Forma mentis networks map how nursing and engineering students enhance their mindsets about innovation and health during professional growth
Peer reviewed, Journal article
MetadataShow full item record
Original versionStella, M. & Zaytseva, A. (2020). Forma mentis networks map how nursing and engineering students enhance their mindsets about innovation and health during professional growth. PeerJ Computer Science, 6. doi: 10.7717/peerj-cs.255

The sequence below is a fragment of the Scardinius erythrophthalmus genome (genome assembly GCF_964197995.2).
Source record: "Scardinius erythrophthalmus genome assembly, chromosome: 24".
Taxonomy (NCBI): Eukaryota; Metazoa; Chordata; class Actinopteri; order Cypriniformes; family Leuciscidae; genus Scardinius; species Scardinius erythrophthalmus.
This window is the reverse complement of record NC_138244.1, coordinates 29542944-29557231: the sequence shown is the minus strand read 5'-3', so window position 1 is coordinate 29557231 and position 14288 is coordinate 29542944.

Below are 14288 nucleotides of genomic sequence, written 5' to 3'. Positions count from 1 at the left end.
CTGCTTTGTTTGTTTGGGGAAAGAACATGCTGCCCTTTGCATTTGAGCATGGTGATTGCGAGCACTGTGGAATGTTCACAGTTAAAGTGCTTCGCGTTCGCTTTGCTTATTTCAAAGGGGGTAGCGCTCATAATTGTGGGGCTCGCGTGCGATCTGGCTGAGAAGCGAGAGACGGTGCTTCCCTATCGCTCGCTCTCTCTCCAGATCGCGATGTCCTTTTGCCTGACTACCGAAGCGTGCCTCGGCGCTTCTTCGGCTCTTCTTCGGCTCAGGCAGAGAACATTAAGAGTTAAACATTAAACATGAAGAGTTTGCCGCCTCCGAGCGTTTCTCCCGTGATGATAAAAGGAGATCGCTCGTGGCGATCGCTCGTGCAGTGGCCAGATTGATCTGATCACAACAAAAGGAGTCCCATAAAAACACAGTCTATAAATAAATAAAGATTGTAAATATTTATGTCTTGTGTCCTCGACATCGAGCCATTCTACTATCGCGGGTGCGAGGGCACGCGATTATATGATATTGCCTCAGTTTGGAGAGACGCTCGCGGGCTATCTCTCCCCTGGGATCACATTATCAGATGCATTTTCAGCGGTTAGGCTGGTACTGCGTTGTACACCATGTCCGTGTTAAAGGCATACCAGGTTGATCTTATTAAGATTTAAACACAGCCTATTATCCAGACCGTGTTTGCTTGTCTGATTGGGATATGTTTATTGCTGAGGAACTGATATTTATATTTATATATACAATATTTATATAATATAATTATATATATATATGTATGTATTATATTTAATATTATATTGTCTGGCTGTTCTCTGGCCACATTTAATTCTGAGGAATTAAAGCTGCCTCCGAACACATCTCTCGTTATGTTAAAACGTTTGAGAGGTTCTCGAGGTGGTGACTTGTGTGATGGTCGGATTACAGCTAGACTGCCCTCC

Reconstructing a "forma mentis", a mindset, and its changes, means capturing how individuals perceive topics, trends and experiences over time. To this aim we use forma mentis networks (FMNs), which enable direct, microscopic access to how individuals conceptually perceive knowledge and sentiment around a topic, providing richer contextual information than machine learning. FMNs build cognitive representations of stances through psycholinguistic tools like conceptual associations from semantic memory (free associations, i.e., one concept eliciting another) and affect norms (valence, i.e., how attractive a concept is). We test FMNs by investigating how Norwegian nursing and engineering students perceived innovation and health before and after a 2-month research project in e-health. We built and analysed FMNs by six individuals, based on 75 cues about innovation and health, and leading to 1,000 associations between 730 concepts. We repeated this procedure before and after the project. When investigating changes over time, individual FMNs highlighted drastic improvements in all students' stances towards "teamwork", "collaboration", "engineering" and "future", indicating the acquisition and strengthening of a positive belief about innovation. Nursing students improved their perception of "robots" and "technology" and related them to the future of nursing. A group-level analysis related these changes to the emergence, during the project, of conceptual associations about openness towards multidisciplinary collaboration, and a positive, leadershiporiented group dynamics. The whole group identified "mathematics" and "coding" as highly relevant concepts after the project. When investigating persistent associations, characterising the core of students' mindsets, network distance entropy and closeness identified as pivotal in the students' mindsets concepts related to "personal well-being", "professional growth" and "teamwork". This result aligns with and extends previous studies reporting the relevance of teamwork and personal well-being for Norwegian healthcare professionals, also within the novel e-health sector. Our analysis indicates that forma mentis networks are powerful proxies for detecting individual- and grouplevel mindset changes due to professional growth. FMNs open new scenarios for datainformed, multidisciplinary interventions aimed at professional training in innovation.